Sunday, 14 September 2014
Amelia Andersdotter is Right about Europe’s Copyright Laws – They are Archaic and are in Need of Radical Revision
I am back now to the day that I spent in the European Parliament last November (2013) and the conversation I had with Amelia Andersdoter, who at the time was a Member of the European Parliament. Sadly she was not re-elected in the elections held in May 2014, which is a shame for she was a breath of fresh-air among stale politicians who are, on the whole, too keen to pander to powerful vested interest, and in doing so, criminalise ordinary people for doing what is natural – participating in and sharing culture.
Following my discussion with Amelia I undertook some research to understand more about her thinking. Her views on matters relating to copyright and the internet are, I believe, well considered and reflect a 21st century mind, which stands in sharp contrast to the 18th century industrial era minds of those who will, in the end, determine European copyright laws. Most of these people are unelected and include a group of people with vested interests, and their minds are firmly planted in 18th century industrial era thinking.
I fully agree with Amelia’s point that we should not be criminalising ordinary people who download content from the internet for non-commercial purposes such as teaching and participating in culture. Most of the people who do this would never purchase this cultural content in the normal course of events, and would not therefore be able to access it. To deny them access to this cultural content is to deny them access to culture.
Charging people to access something which is a fundamental to being human – culture – also highlights what is wrong with the modern world where just about everything is considered to be a commercial transaction, and nothing is of value unless it has economic value. It is time to role back this insidious practice, and to make much more cultural content available, for free. So we should be encouraging people to download cultural content and also providing them with facilities to use this material in creative ways.
I also strongly suspect that the downloading and non-commercial use of copyrighted material is something that most people in the modern world do, and that includes those who are fighting to preserve outdated copyright laws. So let us stop this nonsense of “all rights reserved” and start allowing people to make use of this content.
There has to be other business models that will enable the above and my quest is to discover what these models are. At the time I spoke with Amelia, I had already embraced open access publishing, by providing free access to my books on-line. This is because I write books for people to read! This for me, as a professional writer, is the primary objective. The making money from my books is a secondary issue. I realise that this may seem strange to the out-of-date people – the 18th century thinkers – in the media industries, but art – in this case literary art – is not about money, it is about making people fly and helping them to see the world in different ways. By throwing off the shackles of commercialism, I am able to be more innovative, because I can now write the books that I want to write, and produce books which advance the art form that is literature, for I do not have an agent or a publisher telling me what to write, or telling me that a particular book is not what the market wants. This, one might say is the point!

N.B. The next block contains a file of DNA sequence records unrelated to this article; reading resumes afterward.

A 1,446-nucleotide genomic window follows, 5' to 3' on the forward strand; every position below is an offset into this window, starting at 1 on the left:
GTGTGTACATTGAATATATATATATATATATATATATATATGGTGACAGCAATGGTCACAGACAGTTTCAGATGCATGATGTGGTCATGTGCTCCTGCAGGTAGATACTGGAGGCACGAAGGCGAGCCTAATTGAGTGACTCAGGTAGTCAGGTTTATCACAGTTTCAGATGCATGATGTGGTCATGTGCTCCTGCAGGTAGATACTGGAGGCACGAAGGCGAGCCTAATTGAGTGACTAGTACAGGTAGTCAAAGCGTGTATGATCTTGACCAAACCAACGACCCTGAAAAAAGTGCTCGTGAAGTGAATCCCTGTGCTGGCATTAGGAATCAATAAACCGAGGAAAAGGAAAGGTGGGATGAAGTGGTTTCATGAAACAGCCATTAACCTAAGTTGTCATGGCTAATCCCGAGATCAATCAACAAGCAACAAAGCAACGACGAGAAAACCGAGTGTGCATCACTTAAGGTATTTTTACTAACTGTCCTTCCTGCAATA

And this also is the response to those stupid people with vested interests who say that “if creators cannot earn from what they create it is a hobby and not a business”. About this they are wrong. Such a statement is also a gross insult to artists and writers, and the appropriate response to this, from artists and writers, is for them to unleash the forces of creative destruction on these vested interests by developing business models that are founded on open access and free downloading.
One of my current activities is to discover what these new business models are. I dare to dream that I can put existing media companies out of business. As part of this I have taken the decision to deny publishers access to my content and to make it available for free, on-line. This is not to say that I will not work with publishers. I am happy to do so, but on my terms, not theirs. Currently I am working on many business model related matters, which include the use of hacking and also Creative Commons open culture licences. I plan, in due course, to publish a book under such a licence, and to actively encourage people to hack the content, to download it, and to apply the content in their own creative work – all for free! It makes business sense to do so!